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Spider silk of Linothele fallax and Linothele megatheloides (Mygalomorphae, Dipluridae) does not affect the growth of bacteria

  • Paweł SzymkowiakEmail author
  • Maryia Tsiareshyna
  • Ryszard Koczura
Open Access
Short Communication


Due to physical and chemical properties as well as biocompatibility, spider silk has a great potential for use in medicine and biotechnology. It is applicable in the regeneration of the skin and nerve grafts. In this work, antibacterial property of spider silk was investigated. This feature would be especially useful for the application of spider threads in medicine. Silk of the spiders Linothele fallax (Mello-Leitão, 1926) and Linothele megatheloides Paz & Raven, 1990 was tested on Escherichia coli, Pseudomonas aeruginosa, Staphylococcus aureus, and Enterococcus faecalis. Prior to inoculation, thesilk was weighed, sterilized with hydrogen peroxide and the effect of the silk on bacteria was tested in Mueller-Hinton broth. A lack of antibacterial properties of the silk of L. fallax and L. megatheloides was observed. The results on antimicrobial properties of silk of mygalomorph spiders are published for the first time.


Antibacterial property Web Mygalomorph spider 


The ability to produce silk is the most remarkable feature of spiders. Different types of silk produced by spiders are used by them in various ways, which also inspires peoples. In recent years, there has been an increase in the interest of researchers in this biomaterial and attempts to apply it in various areas of human life.

Spiders, depending on their needs, are able to produce several types of silk that differ in biochemical components and physical properties. There are several types of silk glands in Araneomorphae (mostly in orb-weavers): aggregate, cylindriform, flagelliform, aciniform, minor and major ampullate (Foelix 2011), and often a single gland type in Mygalomorphae (Palmer et al. 1982; Palmer 1985).

Spiders use silk to secure their eggs, wrap the prey, store sperm, communicate, make shelter, and disperse (ballooning) (Żabka 2013).

Due to biocompatibility, strength and elasticity, spider silk has a great potential as a biomaterial. It is applicable in the regeneration of the skin (Wendt et al. 2011) and nerve grafts (Allmeling et al. 2006). Rypstra and Buddle (2012) suggested that silk can contribute to combating plant pests. Carbon nanotubes with silk showed improved electrical conductivity (Steven et al. 2013). In the future, spider webs can be used in the production of ropes, parachutes and biodegradable bottles as was suggested by Singha et al. (2012) and Babu (2013).

Information about antiseptic properties of spider silk has been mostly passed down by word of mouth from one generation to the next. The first written data can be found in the book Wunderbare Welt der Spinnen (Heimer 1988), in which the author suggested that microorganisms are not able to grow on spider silk because of its acidic character. He also stated that in the past humans had applied the tubular webs of Atypus Latreille, 1804 on wounds. Now it is known that spider silk has pH of 4 and contains high concentration of vitamin K which helps in blood coagulation (Wong et al. 2014). Despite historical usage of spider silk, there are few studies concerning its antibacterial properties. Borders (2001) examined the inhibition property of the spider silk on the growth of Gram-negative bacterium Pseudomonas fluorescens but stated that the results were inconclusive. Chakraborty and Das (2009) tested antibacterial property of proteins of pholcid web [(Crossopriza lyoni (Blackwall, 1867)] against Gram-positive and Gram-negative bacteria and showed the antibacterial activity of the spider cob web proteins. Wright and Goodacre (2012) indicated that the silk of Tegenaria domestica (Clerck, 1757) significantly inhibited the growth of Escherichia coli, whereas the effect against Bacillus subtilis appeared to be short lived. In the same year, Mirghani and co-authors published the results of their studies on antibacterial properties of the silk of several spider species, extracted by using solvents such as methanol, ethanol, acetone and water (Mirghani et al. 2012). The acetone extract of silk showed the highest inhibition activity against B. subtilis and E. coli. Similar results were obtained by Roozbahani et al. (2014) and Al-Kalifawi and Kadem (2017) who used acetone as a solvent for silk of Pholcus phalangioides (Fuesslin, 1775) against Listeria monocytogenes and E. coli and silk of Tegenaria domestica against Enterobacter cloacae, E. coli, Klebsiella pneumonia, Streptococcus sp., B. subtilis, Pseudomonas aeruginosa, and Staphylococcus aureus.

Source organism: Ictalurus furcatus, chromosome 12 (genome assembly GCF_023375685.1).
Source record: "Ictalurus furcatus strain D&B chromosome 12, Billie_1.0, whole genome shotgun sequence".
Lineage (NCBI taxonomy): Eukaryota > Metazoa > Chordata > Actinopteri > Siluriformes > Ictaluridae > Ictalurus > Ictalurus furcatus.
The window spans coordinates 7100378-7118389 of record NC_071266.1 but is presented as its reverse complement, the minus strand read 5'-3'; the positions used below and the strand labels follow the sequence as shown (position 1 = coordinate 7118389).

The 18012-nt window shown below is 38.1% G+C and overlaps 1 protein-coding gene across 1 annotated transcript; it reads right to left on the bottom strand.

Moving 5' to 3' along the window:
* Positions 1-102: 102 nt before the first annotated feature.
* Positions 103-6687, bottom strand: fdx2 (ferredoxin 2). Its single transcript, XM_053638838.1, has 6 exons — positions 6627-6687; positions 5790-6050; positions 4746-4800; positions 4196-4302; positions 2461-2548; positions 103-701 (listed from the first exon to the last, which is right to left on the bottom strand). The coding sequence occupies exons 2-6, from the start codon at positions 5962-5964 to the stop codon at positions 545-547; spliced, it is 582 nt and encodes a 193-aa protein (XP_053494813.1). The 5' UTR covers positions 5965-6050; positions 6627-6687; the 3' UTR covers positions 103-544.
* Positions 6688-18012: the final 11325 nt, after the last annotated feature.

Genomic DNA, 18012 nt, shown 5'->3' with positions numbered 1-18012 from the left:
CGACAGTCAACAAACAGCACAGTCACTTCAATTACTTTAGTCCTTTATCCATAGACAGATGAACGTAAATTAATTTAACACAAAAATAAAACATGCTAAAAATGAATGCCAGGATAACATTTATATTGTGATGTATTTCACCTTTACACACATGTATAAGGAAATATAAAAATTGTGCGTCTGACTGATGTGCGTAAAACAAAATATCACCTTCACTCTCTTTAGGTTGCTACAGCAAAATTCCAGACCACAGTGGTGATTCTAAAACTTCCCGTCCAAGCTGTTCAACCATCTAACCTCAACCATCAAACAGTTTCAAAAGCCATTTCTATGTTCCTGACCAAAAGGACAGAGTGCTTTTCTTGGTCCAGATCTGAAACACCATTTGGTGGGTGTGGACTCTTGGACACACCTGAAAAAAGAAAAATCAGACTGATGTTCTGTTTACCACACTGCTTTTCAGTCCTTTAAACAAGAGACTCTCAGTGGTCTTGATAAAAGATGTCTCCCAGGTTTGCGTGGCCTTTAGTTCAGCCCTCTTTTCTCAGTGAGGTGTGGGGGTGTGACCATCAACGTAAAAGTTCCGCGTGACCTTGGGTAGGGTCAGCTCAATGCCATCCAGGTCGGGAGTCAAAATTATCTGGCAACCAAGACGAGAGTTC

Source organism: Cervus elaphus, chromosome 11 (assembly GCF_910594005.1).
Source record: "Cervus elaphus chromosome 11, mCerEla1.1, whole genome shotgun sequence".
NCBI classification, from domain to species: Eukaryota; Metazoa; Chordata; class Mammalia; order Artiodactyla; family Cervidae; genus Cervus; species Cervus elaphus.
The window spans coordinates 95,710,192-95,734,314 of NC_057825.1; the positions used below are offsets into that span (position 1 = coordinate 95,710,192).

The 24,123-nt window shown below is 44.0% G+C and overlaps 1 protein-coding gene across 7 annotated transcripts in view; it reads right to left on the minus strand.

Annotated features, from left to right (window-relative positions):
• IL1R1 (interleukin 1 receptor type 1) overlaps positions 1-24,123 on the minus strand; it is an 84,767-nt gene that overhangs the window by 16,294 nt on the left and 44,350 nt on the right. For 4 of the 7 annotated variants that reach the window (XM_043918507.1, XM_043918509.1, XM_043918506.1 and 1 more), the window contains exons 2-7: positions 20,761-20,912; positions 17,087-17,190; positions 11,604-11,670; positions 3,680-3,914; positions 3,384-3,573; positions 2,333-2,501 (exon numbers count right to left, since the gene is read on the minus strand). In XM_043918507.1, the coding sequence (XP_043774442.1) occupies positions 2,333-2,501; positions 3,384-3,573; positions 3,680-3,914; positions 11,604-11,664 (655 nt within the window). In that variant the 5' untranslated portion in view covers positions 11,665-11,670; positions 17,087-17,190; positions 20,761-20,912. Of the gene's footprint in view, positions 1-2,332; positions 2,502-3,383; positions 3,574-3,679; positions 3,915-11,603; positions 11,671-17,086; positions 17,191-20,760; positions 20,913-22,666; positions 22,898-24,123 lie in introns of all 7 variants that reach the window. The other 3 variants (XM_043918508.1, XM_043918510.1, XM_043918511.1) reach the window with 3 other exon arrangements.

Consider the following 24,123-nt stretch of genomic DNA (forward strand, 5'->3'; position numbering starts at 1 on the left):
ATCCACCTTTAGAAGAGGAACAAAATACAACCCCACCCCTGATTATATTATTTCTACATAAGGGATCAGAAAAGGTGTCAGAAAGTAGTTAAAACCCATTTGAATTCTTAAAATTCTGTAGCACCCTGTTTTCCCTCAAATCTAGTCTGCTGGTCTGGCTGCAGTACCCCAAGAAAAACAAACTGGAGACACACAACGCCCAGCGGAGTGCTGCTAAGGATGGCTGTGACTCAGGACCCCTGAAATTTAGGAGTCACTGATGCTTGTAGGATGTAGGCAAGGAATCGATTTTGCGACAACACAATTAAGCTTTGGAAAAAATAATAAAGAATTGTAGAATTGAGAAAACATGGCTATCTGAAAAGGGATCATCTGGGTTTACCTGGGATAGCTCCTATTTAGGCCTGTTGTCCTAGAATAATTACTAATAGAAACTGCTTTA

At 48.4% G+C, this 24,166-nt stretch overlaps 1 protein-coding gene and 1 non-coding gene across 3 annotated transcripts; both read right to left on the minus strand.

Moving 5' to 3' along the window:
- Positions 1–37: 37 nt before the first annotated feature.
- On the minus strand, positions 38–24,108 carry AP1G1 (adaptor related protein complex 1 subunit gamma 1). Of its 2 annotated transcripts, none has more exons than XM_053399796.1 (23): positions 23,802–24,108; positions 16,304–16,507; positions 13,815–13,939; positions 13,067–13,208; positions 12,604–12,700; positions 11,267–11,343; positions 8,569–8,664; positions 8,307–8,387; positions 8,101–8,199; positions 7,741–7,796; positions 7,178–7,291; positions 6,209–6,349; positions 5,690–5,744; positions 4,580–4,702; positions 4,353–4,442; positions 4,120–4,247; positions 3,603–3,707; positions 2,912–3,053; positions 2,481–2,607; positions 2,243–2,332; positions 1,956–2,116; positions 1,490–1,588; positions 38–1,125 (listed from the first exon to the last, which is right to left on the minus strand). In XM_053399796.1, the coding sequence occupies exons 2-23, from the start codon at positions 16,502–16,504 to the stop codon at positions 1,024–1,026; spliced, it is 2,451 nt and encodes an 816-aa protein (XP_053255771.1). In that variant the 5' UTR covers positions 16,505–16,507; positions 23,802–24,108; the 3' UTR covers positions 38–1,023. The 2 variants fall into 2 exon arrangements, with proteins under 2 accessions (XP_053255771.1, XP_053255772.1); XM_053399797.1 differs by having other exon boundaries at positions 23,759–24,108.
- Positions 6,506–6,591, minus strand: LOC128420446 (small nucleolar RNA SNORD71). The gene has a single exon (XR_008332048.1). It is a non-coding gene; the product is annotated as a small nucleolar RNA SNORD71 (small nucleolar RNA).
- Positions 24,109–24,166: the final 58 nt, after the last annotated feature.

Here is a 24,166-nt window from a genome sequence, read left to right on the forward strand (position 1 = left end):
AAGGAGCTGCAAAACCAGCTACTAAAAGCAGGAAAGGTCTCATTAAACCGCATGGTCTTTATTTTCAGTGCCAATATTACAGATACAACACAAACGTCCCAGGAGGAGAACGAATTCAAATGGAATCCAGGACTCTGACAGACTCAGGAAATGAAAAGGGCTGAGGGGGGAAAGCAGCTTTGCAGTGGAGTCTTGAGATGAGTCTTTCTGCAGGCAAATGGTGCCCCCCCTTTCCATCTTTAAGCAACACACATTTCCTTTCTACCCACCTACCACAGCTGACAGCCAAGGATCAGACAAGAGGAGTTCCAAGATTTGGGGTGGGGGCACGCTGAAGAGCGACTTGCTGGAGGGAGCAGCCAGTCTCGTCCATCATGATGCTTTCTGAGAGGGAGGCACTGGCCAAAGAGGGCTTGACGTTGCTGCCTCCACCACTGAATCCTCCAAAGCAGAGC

Spider silk was also tested for its anti-fungal potential. This property of silk of orb-weaver spider, Neoscona theisi (Walckenaer, 1841), was evaluated by use of pieces of bread (Tahir et al. 2015). Although significant inhibitory effect of the web silk of N. theisi on fungi was noted, the results are not very reliable because the experiment was conducted in uncontrolled conditions. Except the abovementioned papers, other studies on antimicrobial agents of spiders silk were conducted but the complete results have not been published so far as they were either MSc or PhD dissertations (Gellynck 2006; Wright 2011; Sharma 2014).

There are many different components of the spider silk which are evidenced to have antibacterial and antifungal properties. Saravannan (2006) listed 12-methyltetradecanic acid and 14-methylhexadecanoic acid, whereas Chakraborty and Das (2009) and Gomes et al. (2010) indicated potasium hydrogen phosphate and potassium nitrate as substances which can prevent the growth of fungi and bacteria. On the other hand, those phosphate molecules were found in silk threads of egg sack of Araneus diadematus Clerck, 1757, but the antibacterial activity against Bacillus subtilis, Klebsiella pneumoniae subsp. pneumoniae, Pseudomonas aeruginosa and Staphylococcus aureus was not recorded (Gellynck 2006).